The Bread in Italy

Bread has a bad name in America. It is fattening and for the most part has no taste. We became the white bread generation. Soft bread with no real crust or taste. Rye and wheats are not any better. Then you go to Italy (or most of Europe) and you get real bread. It is soft inside but crusty outside. It is always fresh baked. This is the real thing. No preservatives, no Monsanto wheat (at least not yet) and a taste to die for.

Bread in Italy is broken by hand never by a knife. You break a small piece by hand and eat it. You begin to wonder where has this delicious morsel been all your life. Italians eat it plain or in a little olive oil or as a spoon to pick up the left over gravy. In America, we load it with butter because it has no taste. When you try it in Italy try a piece without butter or oil. This is how you taste the bread. It is wonderful.

Vino Volo IMG_3057

You can find this wonderful food everywhere. Restaurants serve it, local supermarkets and small stores sell it. Delis have it as well. It is not hard to find and it is cheap. Enjoy it on your vacation. It will cause you to think of Italy each time you remember the bread.

There is usually a charge for bread even though it is brought out to your table. The charge is not much and worth it. This charge is called a Coperta (blanket or cover charge) on your bill.

Enjoy …

George

 

Categories: Bread, Coperta, Eating, Eating Italian, Europe, Food, General Travel, Italy, Traveling without a tour | Tags: , , , , , , , , , , | 13 Comments

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13 thoughts on “The Bread in Italy

  1. Yes George, the bread in Italy is wonderful. I am not much of a bread eater but I usually nibble a little while I am waiting for my meal to be delivered.

  2. Italian Storytellers

    Bread is part of our culture. It is a product that every farmer could prepare. Each region has its own kind of bread. In central Italy bread is prepared without salt, because it was expensive to buy during the Church government. However it is perfect with the tasty cold cuts. Along with bread (made of yeast) there is a list of other bread without yeast, coming back from Greek time such as ‘piadina’ in Romagna. Have you ever eaten ‘pita’ in Greek? Very similar! Pizza as well derives from these kind of bread, but in the past they add yeast.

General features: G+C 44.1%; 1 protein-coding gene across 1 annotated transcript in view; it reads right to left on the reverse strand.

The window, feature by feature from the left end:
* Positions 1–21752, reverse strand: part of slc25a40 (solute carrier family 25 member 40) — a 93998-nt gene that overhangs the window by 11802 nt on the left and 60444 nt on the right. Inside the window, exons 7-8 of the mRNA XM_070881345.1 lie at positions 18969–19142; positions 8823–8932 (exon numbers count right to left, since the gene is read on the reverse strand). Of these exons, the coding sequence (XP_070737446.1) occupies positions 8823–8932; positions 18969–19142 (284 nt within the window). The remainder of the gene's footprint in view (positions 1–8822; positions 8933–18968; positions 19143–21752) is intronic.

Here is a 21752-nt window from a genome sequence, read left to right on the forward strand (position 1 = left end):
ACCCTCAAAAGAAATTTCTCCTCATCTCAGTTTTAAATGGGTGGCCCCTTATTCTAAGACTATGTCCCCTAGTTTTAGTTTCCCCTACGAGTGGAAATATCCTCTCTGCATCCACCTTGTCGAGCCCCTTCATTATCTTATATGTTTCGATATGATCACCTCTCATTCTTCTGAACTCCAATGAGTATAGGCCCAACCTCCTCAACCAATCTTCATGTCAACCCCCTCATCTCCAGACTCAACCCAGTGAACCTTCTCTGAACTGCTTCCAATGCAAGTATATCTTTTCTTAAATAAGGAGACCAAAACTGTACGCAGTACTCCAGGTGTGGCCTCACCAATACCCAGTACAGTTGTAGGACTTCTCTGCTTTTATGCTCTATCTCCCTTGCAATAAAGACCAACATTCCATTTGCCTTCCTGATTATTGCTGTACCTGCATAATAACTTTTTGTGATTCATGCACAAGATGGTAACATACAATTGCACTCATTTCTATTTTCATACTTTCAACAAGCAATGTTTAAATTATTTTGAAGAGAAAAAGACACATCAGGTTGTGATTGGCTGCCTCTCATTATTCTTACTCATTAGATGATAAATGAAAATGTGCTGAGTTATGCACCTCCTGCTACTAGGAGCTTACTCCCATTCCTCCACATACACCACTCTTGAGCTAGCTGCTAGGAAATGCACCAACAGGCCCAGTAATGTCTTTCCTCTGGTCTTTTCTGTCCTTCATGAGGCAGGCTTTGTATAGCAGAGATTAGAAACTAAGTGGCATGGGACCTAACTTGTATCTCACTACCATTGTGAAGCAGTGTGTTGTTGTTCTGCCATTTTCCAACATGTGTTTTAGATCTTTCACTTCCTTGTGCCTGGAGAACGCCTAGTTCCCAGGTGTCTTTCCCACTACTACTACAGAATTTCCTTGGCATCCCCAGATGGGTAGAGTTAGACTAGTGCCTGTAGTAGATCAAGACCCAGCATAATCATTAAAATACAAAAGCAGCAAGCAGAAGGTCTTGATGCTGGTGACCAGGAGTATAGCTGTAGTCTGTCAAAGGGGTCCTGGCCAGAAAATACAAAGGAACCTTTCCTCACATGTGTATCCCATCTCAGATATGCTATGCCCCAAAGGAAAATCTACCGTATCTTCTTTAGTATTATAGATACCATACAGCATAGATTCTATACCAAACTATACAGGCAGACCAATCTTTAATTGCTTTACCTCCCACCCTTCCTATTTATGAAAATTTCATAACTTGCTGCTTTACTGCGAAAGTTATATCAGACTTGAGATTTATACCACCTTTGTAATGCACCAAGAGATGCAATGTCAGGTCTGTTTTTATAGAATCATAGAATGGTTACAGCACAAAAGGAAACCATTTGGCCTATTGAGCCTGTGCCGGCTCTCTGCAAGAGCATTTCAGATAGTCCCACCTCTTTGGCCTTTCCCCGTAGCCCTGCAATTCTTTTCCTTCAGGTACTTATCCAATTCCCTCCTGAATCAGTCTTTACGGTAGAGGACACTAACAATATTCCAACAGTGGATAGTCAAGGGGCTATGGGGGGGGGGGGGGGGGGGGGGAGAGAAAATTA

Included into the ‘coperto’ there is not only the bread but the service as a whole.

  3. I am a heretic about Italian (well, marchigiano) bread. I find it tough and tasteless, specially the pane comune. The best bread you get in Le Marche is when it is baked by the restaurant.Otherwise I’d go for piadina every time – eaten in the northern Marche as well as Romagna. And BTW it isn’t only I who am the heretic – most foreign residents don’t like our local bread.

    • We will have yo agree to disagree. I have taken many people on tours in Italy and they all love the bread. English food and Italian food are do very different.

      • I hope you don’t think I like sliced white bread! NO, I like crusty, tasty bread such as you can get in France and Greece. And I do like a nice English seeded wholemeal loaf. But I have been eating Italian food since the age of 4 so I am pretty used to it by now.

    • You are totally right! Neither I can eat the bread in Le Marche (where I live). My parents come from Calabria and in southern Italy bread is very tasty 😉

  4. I especially like the crusty bread with sesame seeds that I found in Sicily this summer. How I wish more regions in Italy used sesame seeds! We also had this bread in Brooklyn, where they make wonderful crusty Italian bread with sesame seeds in brick ovens. So some bread in the US is good – where they can make it like in Italy!

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